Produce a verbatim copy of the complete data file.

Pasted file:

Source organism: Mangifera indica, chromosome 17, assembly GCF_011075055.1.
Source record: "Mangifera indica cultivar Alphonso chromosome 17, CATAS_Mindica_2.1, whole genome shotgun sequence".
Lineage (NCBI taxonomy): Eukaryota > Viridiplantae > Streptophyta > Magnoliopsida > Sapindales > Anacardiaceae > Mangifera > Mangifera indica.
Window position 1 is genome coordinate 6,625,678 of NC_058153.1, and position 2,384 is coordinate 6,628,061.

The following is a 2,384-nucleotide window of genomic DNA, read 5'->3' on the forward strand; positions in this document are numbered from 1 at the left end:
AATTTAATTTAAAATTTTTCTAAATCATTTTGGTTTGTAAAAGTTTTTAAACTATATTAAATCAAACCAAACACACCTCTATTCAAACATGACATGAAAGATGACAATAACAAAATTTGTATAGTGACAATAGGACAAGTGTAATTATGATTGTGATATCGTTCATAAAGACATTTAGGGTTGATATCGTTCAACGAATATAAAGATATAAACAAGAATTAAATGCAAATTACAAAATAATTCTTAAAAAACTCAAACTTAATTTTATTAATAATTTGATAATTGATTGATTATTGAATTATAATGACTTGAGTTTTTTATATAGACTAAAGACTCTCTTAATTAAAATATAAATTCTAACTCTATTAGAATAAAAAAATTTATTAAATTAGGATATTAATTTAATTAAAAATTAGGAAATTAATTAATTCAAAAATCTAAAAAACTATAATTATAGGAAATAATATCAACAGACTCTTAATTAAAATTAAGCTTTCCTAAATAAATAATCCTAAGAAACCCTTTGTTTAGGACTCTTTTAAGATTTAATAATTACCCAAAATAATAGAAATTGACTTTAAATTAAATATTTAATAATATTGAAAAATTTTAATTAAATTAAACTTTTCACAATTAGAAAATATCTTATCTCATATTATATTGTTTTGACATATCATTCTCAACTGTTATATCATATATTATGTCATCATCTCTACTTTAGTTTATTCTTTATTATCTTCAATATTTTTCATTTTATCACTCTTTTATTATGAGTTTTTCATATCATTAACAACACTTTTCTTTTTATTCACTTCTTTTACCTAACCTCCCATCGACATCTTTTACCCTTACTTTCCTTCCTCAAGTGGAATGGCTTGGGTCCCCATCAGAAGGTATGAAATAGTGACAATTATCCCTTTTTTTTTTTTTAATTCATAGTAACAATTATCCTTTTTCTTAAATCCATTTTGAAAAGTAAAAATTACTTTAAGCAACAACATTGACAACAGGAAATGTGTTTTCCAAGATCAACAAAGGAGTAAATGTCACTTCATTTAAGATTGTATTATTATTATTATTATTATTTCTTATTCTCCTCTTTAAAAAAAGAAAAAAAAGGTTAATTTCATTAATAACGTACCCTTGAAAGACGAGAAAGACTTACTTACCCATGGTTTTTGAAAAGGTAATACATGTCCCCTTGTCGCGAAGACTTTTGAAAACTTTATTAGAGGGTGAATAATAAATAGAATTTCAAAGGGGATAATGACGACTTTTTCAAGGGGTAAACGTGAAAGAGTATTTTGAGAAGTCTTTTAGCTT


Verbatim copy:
Source organism: Mangifera indica, chromosome 17, assembly GCF_011075055.1.
Source record: "Mangifera indica cultivar Alphonso chromosome 17, CATAS_Mindica_2.1, whole genome shotgun sequence".
Lineage (NCBI taxonomy): Eukaryota > Viridiplantae > Streptophyta > Magnoliopsida > Sapindales > Anacardiaceae > Mangifera > Mangifera indica.
Window position 1 is genome coordinate 6,625,678 of NC_058153.1, and position 2,384 is coordinate 6,628,061.

The following is a 2,384-nucleotide window of genomic DNA, read 5'->3' on the forward strand; positions in this document are numbered from 1 at the left end:
AATTTAATTTAAAATTTTTCTAAATCATTTTGGTTTGTAAAAGTTTTTAAACTATATTAAATCAAACCAAACACACCTCTATTCAAACATGACATGAAAGATGACAATAACAAAATTTGTATAGTGACAATAGGACAAGTGTAATTATGATTGTGATATCGTTCATAAAGACATTTAGGGTTGATATCGTTCAACGAATATAAAGATATAAACAAGAATTAAATGCAAATTACAAAATAATTCTTAAAAAACTCAAACTTAATTTTATTAATAATTTGATAATTGATTGATTATTGAATTATAATGACTTGAGTTTTTTATATAGACTAAAGACTCTCTTAATTAAAATATAAATTCTAACTCTATTAGAATAAAAAAATTTATTAAATTAGGATATTAATTTAATTAAAAATTAGGAAATTAATTAATTCAAAAATCTAAAAAACTATAATTATAGGAAATAATATCAACAGACTCTTAATTAAAATTAAGCTTTCCTAAATAAATAATCCTAAGAAACCCTTTGTTTAGGACTCTTTTAAGATTTAATAATTACCCAAAATAATAGAAATTGACTTTAAATTAAATATTTAATAATATTGAAAAATTTTAATTAAATTAAACTTTTCACAATTAGAAAATATCTTATCTCATATTATATTGTTTTGACATATCATTCTCAACTGTTATATCATATATTATGTCATCATCTCTACTTTAGTTTATTCTTTATTATCTTCAATATTTTTCATTTTATCACTCTTTTATTATGAGTTTTTCATATCATTAACAACACTTTTCTTTTTATTCACTTCTTTTACCTAACCTCCCATCGACATCTTTTACCCTTACTTTCCTTCCTCAAGTGGAATGGCTTGGGTCCCCATCAGAAGGTATGAAATAGTGACAATTATCCCTTTTTTTTTTTTTAATTCATAGTAACAATTATCCTTTTTCTTAAATCCATTTTGAAAAGTAAAAATTACTTTAAGCAACAACATTGACAACAGGAAATGTGTTTTCCAAGATCAACAAAGGAGTAAATGTCACTTCATTTAAGATTGTATTATTATTATTATTATTATTTCTTATTCTCCTCTTTAAAAAAAGAAAAAAAAGGTTAATTTCATTAATAACGTACCCTTGAAAGACGAGAAAGACTTACTTACCCATGGTTTTTGAAAAGGTAATACATGTCCCCTTGTCGCGAAGACTTTTGAAAACTTTATTAGAGGGTGAATAATAAATAGAATTTCAAAGGGGATAATGACGACTTTTTCAAGGGGTAAACGTGAAAGAGTATTTTGAGAAGTCTTTTAGCTT